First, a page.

• Advertise in the local newspaper or online, but BE CAUTIOUS when considering unknown individuals or families. Share your expectations for your pet’s new home and be sure to ask questions to identify a home that will be a good fit for your pet. No one knows your pet better than you do!

  • Never abandon your pet!!! The SDHS will work with you to find options.

     3. Department of Animal Services (DAS) is here to help. We know, we know, how could we dare think of going to the dreaded “pound” right? Unfortunately DAS gets an undeserved bad rap, and no your dog will NOT be put to sleep the moment you drop him off. DAS works together with the SDHS toward San Diego’s “Getting To Zero” Initiative, a program aiming toward ZERO animals being PTS due to lack of space. Rest assured the thankless employees of DAS are doing everything they can to help your pet find a forever home, and in the meantime taking care of their basic needs and wants.

     But this does not mean we expect you to rush to the shelter and drop off your pet now! Consider contacting your closest shelter and asking about their policies before giving up your pet. Keep in mind,you are giving up the legal rights to this animal and transferring legal ownership and responsibility to the shelter system. If you can’t bear the thought of your beloved pet in an outdoor dog run surrounded by cement walls and metal bars, consider keeping your dog until a more suitable & permanent environment can be found. Not all dogs can thrive in a kennel environment, and that’s definitely something to consider as well. As much as we’d love for all shelters to have enough funds for lavish silk sheets and cushy beds for every homeless dog, the County does not have financial resources to spoil homeless dogs. It’s not a pretty picture, but something to think about.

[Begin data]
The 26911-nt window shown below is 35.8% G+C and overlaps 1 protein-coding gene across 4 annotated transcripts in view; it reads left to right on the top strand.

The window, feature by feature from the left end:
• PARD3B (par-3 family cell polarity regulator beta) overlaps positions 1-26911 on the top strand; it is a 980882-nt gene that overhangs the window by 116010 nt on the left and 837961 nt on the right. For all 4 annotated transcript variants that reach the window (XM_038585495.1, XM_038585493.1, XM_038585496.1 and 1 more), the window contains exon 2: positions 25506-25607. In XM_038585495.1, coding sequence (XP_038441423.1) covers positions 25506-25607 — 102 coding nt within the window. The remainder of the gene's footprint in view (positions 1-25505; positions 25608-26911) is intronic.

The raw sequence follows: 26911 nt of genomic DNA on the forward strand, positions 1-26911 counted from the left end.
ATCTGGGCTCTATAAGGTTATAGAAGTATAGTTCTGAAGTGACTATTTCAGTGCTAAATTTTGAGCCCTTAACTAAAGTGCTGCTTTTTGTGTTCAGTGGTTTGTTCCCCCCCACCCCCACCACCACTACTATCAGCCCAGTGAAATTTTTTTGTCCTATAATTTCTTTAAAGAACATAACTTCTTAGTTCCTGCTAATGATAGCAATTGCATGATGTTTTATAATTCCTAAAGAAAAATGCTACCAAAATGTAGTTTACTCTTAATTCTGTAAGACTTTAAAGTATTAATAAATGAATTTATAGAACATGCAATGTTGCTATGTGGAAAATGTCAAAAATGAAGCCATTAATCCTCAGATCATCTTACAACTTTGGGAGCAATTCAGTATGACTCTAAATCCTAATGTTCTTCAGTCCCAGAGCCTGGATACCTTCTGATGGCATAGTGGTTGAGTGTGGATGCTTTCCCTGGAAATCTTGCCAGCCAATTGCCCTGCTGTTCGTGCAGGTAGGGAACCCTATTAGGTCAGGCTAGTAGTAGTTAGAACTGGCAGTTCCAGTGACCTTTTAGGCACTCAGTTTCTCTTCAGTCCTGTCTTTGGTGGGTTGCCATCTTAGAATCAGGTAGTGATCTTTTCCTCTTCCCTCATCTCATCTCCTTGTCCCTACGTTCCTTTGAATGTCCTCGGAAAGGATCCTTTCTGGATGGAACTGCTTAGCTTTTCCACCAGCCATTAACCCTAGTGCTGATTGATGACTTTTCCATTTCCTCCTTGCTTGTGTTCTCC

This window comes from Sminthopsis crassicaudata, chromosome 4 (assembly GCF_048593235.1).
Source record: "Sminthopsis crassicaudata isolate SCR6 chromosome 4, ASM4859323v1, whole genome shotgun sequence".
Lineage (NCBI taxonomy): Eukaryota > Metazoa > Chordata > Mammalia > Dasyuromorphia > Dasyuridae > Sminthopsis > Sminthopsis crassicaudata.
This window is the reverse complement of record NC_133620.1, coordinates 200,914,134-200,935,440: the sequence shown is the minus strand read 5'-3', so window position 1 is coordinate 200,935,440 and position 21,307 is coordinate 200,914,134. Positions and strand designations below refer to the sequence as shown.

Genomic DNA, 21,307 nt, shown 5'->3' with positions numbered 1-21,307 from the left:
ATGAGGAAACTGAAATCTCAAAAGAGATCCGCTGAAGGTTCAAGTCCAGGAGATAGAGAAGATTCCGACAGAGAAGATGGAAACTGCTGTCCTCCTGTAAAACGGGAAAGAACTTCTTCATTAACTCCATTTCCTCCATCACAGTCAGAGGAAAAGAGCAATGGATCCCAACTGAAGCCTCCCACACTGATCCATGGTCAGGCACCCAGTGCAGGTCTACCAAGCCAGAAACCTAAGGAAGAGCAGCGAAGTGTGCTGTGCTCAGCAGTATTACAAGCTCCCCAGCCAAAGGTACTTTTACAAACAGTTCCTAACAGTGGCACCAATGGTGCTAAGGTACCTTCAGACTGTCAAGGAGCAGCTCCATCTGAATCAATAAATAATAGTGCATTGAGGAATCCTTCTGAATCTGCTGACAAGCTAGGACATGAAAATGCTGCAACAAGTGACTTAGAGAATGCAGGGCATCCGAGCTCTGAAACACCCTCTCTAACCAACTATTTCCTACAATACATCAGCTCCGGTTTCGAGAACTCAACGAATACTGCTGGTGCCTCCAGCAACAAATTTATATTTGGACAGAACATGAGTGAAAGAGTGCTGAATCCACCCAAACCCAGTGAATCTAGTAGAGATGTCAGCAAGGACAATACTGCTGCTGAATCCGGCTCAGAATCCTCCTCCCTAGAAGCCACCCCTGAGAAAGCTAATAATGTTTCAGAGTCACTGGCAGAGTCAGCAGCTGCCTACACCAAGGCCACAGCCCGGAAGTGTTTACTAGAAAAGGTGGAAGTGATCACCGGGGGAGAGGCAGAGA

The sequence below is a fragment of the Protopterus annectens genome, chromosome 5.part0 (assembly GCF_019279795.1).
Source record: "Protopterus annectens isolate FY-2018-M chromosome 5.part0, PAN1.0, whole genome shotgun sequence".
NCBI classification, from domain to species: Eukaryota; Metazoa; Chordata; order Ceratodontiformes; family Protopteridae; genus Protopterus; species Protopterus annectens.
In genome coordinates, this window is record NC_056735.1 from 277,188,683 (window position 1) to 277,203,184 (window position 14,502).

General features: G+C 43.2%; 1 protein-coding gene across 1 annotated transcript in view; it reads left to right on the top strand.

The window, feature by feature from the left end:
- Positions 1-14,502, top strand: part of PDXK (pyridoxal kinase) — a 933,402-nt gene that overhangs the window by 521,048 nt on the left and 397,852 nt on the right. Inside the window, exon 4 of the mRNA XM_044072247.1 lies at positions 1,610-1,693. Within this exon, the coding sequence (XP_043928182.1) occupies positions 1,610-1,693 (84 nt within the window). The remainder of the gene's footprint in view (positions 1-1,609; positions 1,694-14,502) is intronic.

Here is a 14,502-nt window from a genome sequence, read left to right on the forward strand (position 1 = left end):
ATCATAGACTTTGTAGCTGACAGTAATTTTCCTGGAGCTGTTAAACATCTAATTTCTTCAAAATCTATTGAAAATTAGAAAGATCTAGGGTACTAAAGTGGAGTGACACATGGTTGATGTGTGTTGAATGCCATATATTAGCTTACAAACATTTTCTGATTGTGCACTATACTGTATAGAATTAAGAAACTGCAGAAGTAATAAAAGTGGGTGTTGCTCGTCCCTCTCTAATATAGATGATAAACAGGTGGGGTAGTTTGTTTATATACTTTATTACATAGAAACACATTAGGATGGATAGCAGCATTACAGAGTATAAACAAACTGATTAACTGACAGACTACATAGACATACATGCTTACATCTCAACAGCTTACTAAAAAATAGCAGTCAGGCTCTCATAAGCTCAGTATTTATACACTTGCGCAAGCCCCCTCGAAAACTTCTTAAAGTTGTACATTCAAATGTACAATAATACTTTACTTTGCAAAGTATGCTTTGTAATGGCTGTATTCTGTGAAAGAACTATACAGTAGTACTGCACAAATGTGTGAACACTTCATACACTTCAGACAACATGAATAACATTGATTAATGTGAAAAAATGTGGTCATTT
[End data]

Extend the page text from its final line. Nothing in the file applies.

4. Friends and Family. If you’re generally an independent person who relies only on yourself, now is not the time for grooming your ego. Instead put on a brave face and let your family and friends know that you need help. Maybe a friend can take your dog temporarily while you get back on your feet. Maybe a neighbor has enough space to foster your dog while you look for their new forever home. We consider our dogs family, and as such, hope your human family members would be willing to help in your time of need too. Reach out to people you know and ask if they would be a FOSTER FAMILY while you look for a rescue group to take in your dog - remember, these organizations rely on foster families to take in new dogs, therefore if you have a Foster Home already lined up, that’s half the battle!

     5. Training, financial hardship, rental homes and more. If the main reason you need to give up your dog falls under one of these categories then don’t fret!

“Don’t let a temporary problem define a permanent solution.
Your pet is a lifetime commitment, please honor that.”